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Sleep Disorders (PDQ®)

Patient Version

General Information About Sleep Disorders

Getting enough sleep is needed for both physical and mental health.

Sleep is an important part of physical and mental health. While we sleep, the brain and body do a number of important jobs that help us stay in good health and function at our best.

Getting the sleep we need:

Sleep has two main phases that repeat during the sleeping period.

There are two main phases of sleep and both are needed in order to get "a good night's sleep." The two main phases of sleep are rapid eye movement (REM) and non-rapid eye movement (NREM):

  • REM sleep, also known as "dream sleep," is the phase of sleep in which the brain is active.
  • NREM is the quiet or restful phase of sleep. It has four stages, from light sleep to deep sleep.

The phases of sleep repeat during the night in a cycle of a non-REM phase followed by a REM phase. Each cycle lasts about 90 minutes and is repeated 4 to 6 times during 7 to 8 hours of sleep.

Sleep disorders affect normal sleep patterns.

Normal sleep patterns differ from person to person. The amount of sleep you need to feel rested may be less or more than others need. If sleep is interrupted or does not last long enough, the phases of sleep are not completed and the brain cannot finish all the tasks that help restore the body and mind. There are five major types of sleep disorders that affect normal sleep.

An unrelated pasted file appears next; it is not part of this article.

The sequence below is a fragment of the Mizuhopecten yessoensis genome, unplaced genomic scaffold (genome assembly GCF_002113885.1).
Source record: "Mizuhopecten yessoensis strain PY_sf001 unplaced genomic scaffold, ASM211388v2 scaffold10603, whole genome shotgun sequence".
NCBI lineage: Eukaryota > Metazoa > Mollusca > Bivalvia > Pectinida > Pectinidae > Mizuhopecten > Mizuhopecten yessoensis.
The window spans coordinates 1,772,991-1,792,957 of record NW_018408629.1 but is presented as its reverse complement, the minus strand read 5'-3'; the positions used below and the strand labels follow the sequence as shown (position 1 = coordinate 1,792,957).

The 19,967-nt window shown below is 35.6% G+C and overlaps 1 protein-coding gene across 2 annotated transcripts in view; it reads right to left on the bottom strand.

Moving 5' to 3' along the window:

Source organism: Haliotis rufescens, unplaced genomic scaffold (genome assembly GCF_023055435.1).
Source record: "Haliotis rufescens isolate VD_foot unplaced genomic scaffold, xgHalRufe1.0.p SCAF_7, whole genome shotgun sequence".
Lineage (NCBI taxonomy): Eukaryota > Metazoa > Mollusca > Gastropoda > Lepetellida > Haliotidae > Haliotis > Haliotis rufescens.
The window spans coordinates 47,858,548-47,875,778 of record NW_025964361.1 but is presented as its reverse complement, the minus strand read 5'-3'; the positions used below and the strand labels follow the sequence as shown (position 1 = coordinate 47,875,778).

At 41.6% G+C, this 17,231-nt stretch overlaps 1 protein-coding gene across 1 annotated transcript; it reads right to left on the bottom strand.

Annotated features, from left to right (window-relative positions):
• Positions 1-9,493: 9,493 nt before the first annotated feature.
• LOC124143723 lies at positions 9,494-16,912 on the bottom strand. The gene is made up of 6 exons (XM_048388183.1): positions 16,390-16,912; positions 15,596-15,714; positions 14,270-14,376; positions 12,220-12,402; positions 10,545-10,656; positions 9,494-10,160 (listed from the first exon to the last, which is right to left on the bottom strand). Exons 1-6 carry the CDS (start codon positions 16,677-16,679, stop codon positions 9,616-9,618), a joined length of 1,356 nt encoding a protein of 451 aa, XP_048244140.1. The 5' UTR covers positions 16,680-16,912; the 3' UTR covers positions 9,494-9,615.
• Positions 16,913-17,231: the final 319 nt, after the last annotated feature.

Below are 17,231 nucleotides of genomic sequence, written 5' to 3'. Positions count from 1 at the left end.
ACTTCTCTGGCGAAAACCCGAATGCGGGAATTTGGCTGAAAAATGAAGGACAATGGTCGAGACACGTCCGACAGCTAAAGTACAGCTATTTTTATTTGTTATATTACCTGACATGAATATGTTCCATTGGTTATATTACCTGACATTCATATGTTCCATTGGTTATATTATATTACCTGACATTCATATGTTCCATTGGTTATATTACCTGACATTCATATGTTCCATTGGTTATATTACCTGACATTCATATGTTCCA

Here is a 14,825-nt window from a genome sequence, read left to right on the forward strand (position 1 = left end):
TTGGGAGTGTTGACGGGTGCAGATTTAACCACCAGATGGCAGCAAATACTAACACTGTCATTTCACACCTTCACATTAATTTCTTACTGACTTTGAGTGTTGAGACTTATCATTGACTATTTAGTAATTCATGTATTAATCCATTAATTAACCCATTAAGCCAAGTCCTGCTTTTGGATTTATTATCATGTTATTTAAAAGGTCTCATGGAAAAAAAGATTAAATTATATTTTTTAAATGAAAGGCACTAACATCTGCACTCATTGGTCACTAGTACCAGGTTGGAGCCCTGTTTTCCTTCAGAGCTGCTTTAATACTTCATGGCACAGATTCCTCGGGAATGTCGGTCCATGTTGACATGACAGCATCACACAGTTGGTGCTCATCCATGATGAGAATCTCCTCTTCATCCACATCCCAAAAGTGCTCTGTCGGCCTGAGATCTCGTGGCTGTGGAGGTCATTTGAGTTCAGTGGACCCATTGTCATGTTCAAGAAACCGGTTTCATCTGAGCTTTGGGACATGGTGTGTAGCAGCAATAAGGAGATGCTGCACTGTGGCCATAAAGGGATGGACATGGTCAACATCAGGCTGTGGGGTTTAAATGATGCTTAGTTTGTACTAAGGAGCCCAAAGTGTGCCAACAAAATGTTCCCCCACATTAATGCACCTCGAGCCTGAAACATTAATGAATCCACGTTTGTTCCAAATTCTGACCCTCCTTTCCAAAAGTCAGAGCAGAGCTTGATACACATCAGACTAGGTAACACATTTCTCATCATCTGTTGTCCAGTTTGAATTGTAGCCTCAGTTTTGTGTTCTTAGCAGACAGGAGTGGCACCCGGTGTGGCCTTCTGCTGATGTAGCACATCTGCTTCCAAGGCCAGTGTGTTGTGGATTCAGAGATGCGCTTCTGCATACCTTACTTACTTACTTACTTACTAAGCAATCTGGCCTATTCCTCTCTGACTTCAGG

• Insomnia: Being unable to fall asleep and stay asleep.
  • Sleep apnea: A breathing disorder in which breathing stops for 10 seconds or more during sleep.
  • Hypersomnia: Being unable to stay awake during the day.
  • Circadian rhythm disorders: Problems with the sleep-wake cycle, making you unable to sleep and wake at the right times.
  • Parasomnia: Acting in unusual ways while falling asleep, sleeping, or waking from sleep, such as walking, talking, or eating.

Sleep disorders keep you from having a good night's sleep. This may make it hard for you to stay alert and involved in activities during the day. Sleep disorders can cause problems for cancer patients. You may not be able to remember treatment instructions and may have trouble making decisions. Being well-rested can improve energy and help you cope better with side effects of cancer and treatment.

Sleep problems that go on for a long time may increase the risk of anxiety or depression.

This summary is about sleep disorders in adults who have cancer, with a section on somnolence syndrome in children.

  • Updated: April 16, 2014